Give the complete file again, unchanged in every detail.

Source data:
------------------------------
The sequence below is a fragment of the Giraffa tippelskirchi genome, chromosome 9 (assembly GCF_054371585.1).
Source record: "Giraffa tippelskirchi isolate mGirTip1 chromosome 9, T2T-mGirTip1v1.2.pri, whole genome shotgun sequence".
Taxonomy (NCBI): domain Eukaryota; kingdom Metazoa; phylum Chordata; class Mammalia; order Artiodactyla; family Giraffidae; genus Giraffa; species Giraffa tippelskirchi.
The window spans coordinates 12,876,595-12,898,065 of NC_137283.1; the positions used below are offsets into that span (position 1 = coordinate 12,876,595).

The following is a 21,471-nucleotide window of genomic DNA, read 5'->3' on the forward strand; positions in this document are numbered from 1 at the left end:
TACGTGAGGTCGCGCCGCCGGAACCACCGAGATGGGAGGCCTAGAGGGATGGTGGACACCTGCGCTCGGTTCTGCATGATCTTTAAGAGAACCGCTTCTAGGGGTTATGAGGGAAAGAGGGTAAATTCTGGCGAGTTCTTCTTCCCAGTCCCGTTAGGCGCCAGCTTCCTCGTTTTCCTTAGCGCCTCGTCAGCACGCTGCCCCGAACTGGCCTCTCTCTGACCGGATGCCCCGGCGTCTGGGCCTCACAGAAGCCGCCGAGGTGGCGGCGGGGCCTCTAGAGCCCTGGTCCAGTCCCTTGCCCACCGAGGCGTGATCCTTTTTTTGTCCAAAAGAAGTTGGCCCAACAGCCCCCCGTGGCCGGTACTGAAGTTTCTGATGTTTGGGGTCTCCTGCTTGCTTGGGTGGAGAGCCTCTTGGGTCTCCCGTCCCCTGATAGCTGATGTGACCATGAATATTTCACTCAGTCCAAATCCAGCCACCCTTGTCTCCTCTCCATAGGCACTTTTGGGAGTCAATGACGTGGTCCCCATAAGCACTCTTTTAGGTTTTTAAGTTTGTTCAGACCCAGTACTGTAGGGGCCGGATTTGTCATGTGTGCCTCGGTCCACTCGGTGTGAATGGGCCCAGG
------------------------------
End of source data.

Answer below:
The sequence below is a fragment of the Giraffa tippelskirchi genome, chromosome 9 (assembly GCF_054371585.1).
Source record: "Giraffa tippelskirchi isolate mGirTip1 chromosome 9, T2T-mGirTip1v1.2.pri, whole genome shotgun sequence".
Taxonomy (NCBI): domain Eukaryota; kingdom Metazoa; phylum Chordata; class Mammalia; order Artiodactyla; family Giraffidae; genus Giraffa; species Giraffa tippelskirchi.
The window spans coordinates 12,876,595-12,898,065 of NC_137283.1; the positions used below are offsets into that span (position 1 = coordinate 12,876,595).

The following is a 21,471-nucleotide window of genomic DNA, read 5'->3' on the forward strand; positions in this document are numbered from 1 at the left end:
TACGTGAGGTCGCGCCGCCGGAACCACCGAGATGGGAGGCCTAGAGGGATGGTGGACACCTGCGCTCGGTTCTGCATGATCTTTAAGAGAACCGCTTCTAGGGGTTATGAGGGAAAGAGGGTAAATTCTGGCGAGTTCTTCTTCCCAGTCCCGTTAGGCGCCAGCTTCCTCGTTTTCCTTAGCGCCTCGTCAGCACGCTGCCCCGAACTGGCCTCTCTCTGACCGGATGCCCCGGCGTCTGGGCCTCACAGAAGCCGCCGAGGTGGCGGCGGGGCCTCTAGAGCCCTGGTCCAGTCCCTTGCCCACCGAGGCGTGATCCTTTTTTTGTCCAAAAGAAGTTGGCCCAACAGCCCCCCGTGGCCGGTACTGAAGTTTCTGATGTTTGGGGTCTCCTGCTTGCTTGGGTGGAGAGCCTCTTGGGTCTCCCGTCCCCTGATAGCTGATGTGACCATGAATATTTCACTCAGTCCAAATCCAGCCACCCTTGTCTCCTCTCCATAGGCACTTTTGGGAGTCAATGACGTGGTCCCCATAAGCACTCTTTTAGGTTTTTAAGTTTGTTCAGACCCAGTACTGTAGGGGCCGGATTTGTCATGTGTGCCTCGGTCCACTCGGTGTGAATGGGCCCAGG